Fly High, Dream Big: The Inspiring Career of Eileen Collins 



by Jules Staelgraeve

Several years ago, I had the pleasure of meeting retired Air Force Colonel Eileen Collins after  hearing her speak about her work with NASA. She was one of the first female pilots I ever encountered, and, at thirteen years old, I was in awe. Meeting her fueled the passion I have for serving my country and, at the time, set me on a path toward a career in aviation.  

Eileen Marie Collins first wanted to become an astronaut in the fourth grade, despite the fact that the astronaut program was not open to women at the time. She joined the military through ROTC, and became one of the first four women to go through pilot training at Vance Air Force Base. Afterwards, Collins worked as a T-38 instructor pilot, then as a C-141 commander and instructor pilot. But her contributions haven’t just come in the cockpit, for a few years, she was the assistant mathematics professor and the United States Air Force Academy. However, Collins realized that if she wanted to fulfill her true passion of becoming an astronaut, she would need to head to Edwards Air Force Base in California to attend Air Force Test Pilot School.  

It paid off. Selected for astronaut training at NASA in January 1990, Collins became an astronaut the next year. For a time, she worked in mission control and logistics, but her first space mission was on the Discovery for eight days in February in 1995. It was the first joint mission of the Russian-American Space Program, but it was also historic because Collins became the first female space shuttle pilot.

Her second mission came a little over two years later, on the Atlantis, in May of 1997. But on her third mission, she once again made history, this time as the first female commander of a space shuttle mission on the Columbia in July of 1999.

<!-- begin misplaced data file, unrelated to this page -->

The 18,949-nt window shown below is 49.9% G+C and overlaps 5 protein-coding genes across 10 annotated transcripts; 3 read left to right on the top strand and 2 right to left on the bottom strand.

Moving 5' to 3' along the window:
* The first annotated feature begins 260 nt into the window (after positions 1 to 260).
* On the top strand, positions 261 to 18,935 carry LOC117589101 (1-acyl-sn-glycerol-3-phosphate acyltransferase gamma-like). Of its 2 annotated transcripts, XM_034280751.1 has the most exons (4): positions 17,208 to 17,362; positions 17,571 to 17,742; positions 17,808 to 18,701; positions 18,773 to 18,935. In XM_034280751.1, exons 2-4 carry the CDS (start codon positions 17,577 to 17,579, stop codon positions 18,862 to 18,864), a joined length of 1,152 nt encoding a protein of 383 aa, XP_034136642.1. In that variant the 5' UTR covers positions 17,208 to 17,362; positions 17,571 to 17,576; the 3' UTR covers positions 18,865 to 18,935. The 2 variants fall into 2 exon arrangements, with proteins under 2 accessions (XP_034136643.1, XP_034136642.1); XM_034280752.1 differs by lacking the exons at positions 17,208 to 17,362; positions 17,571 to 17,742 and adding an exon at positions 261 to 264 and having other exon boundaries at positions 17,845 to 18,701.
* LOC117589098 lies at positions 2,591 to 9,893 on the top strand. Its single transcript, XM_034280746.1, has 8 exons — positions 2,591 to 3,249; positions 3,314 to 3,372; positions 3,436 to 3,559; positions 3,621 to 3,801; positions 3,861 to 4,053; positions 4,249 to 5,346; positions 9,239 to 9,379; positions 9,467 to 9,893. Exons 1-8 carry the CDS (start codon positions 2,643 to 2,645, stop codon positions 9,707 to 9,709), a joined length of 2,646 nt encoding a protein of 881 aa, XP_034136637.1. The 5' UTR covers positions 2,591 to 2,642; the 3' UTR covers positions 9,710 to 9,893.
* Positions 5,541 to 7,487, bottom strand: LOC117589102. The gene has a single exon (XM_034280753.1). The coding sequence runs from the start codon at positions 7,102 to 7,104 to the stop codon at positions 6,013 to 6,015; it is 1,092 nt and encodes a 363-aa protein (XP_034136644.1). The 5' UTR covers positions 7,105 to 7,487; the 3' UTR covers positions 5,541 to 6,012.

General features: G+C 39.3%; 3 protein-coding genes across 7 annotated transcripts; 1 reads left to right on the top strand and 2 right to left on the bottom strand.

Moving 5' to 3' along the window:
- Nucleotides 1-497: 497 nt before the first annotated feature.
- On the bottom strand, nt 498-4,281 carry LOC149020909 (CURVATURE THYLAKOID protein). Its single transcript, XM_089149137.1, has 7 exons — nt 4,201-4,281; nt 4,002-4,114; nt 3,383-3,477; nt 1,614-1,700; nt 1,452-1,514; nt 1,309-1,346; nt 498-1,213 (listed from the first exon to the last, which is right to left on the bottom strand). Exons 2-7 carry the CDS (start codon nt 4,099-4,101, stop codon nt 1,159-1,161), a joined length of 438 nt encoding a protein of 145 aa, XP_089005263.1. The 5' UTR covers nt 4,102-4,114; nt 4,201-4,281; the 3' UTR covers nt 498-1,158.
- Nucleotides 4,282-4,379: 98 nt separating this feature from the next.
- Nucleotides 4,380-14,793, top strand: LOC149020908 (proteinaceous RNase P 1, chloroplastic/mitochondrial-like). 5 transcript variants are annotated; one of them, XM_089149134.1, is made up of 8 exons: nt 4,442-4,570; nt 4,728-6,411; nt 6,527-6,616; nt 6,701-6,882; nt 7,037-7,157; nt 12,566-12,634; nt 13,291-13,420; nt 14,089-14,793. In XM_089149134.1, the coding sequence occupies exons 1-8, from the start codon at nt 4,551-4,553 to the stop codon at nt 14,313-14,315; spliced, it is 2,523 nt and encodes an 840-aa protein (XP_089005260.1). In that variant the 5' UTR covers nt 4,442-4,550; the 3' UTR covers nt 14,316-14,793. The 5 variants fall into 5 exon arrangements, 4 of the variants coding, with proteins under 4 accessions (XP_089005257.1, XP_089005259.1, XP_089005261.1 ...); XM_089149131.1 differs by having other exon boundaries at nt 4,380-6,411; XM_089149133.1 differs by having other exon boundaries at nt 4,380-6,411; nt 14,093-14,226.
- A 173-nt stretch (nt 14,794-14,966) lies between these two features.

Upon being named the first female shuttle commander, Collins said, “When I was a child, I dreamed about space—I admired pilots, astronauts, and I’ve admired explorers of all kinds. It was only a dream that I would someday be one of them. It is my hope that all children—boys and girls—will see this mission and be inspired to reach for their dreams, because dreams do come true!”

Her fourth and final mission was STS-114 Discovery (26JUL05-9AUG05), of which she was again the mission commander. 

Collins would return to space one more time before retiring from the Air Force on 1 May, 2006. Throughout her career—with the Air Force and NASA—she logged over five thousand hours in thirty different types of aircraft and over five hundred hours in space. She is truly an inspiration for girls hoping to pursue careers in aeronautics across the country, and even the globe. She certainly inspires me as I continue down my path into the Navy… maybe one day I'll even end up in the aerospace community, following in Collins' esteemed footsteps.

Jules Staelgraeve is a freshman at George Washington University's Elliott School of International Affairs, where she also serves in the Navy ROTC program. Originally from St. Paul, Minnesota, Jules is the proud daughter of a retired Navy Petty Officer 1st class. She is currently the National Security Outreach intern at Human Rights First, where she supports the work of Veterans for American Ideals.